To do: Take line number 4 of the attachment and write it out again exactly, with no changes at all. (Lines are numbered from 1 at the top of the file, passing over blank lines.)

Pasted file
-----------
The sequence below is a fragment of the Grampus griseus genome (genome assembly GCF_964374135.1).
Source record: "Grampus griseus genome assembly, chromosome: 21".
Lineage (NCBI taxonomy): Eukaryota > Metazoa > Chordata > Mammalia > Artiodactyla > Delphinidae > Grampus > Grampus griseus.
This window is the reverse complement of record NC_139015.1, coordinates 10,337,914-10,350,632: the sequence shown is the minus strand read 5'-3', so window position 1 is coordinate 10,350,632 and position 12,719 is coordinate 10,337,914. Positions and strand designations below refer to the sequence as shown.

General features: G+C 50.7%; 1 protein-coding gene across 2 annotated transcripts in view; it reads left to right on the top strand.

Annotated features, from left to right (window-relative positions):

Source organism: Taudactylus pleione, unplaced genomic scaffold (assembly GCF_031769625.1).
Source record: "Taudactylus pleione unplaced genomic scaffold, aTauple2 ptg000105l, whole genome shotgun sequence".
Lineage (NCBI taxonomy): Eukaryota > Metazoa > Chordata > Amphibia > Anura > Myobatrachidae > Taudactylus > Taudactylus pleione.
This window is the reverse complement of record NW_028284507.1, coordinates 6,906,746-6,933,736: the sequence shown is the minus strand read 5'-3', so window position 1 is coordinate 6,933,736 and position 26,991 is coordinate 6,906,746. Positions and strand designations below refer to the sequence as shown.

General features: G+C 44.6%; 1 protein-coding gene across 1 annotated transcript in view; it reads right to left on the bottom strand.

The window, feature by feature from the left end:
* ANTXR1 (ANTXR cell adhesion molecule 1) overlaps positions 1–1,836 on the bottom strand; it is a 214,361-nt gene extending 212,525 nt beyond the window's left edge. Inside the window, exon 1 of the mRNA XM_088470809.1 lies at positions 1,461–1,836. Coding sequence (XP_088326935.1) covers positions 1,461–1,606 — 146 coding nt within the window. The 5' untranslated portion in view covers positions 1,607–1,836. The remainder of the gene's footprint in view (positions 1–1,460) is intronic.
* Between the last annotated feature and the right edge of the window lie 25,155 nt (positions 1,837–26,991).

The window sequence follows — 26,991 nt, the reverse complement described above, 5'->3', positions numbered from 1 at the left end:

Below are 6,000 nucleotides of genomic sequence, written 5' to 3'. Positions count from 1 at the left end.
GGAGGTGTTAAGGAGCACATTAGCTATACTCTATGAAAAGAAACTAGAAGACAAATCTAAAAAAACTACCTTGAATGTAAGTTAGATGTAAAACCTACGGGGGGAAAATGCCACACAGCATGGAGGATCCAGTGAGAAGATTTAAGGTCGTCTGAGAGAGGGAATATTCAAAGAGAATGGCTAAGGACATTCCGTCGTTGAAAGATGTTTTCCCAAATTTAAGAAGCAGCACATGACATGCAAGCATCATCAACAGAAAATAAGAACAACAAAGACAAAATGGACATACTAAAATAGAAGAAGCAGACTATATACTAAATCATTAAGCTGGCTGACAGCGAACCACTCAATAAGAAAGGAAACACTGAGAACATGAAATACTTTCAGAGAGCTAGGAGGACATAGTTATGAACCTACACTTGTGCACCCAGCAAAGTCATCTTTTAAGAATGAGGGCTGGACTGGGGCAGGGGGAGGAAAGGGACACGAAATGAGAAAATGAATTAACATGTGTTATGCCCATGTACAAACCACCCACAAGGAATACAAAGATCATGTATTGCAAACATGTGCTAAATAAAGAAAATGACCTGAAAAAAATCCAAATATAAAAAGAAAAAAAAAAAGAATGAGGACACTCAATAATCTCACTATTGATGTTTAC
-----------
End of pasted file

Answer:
This window is the reverse complement of record NC_139015.1, coordinates 10,337,914-10,350,632: the sequence shown is the minus strand read 5'-3', so window position 1 is coordinate 10,350,632 and position 12,719 is coordinate 10,337,914. Positions and strand designations below refer to the sequence as shown.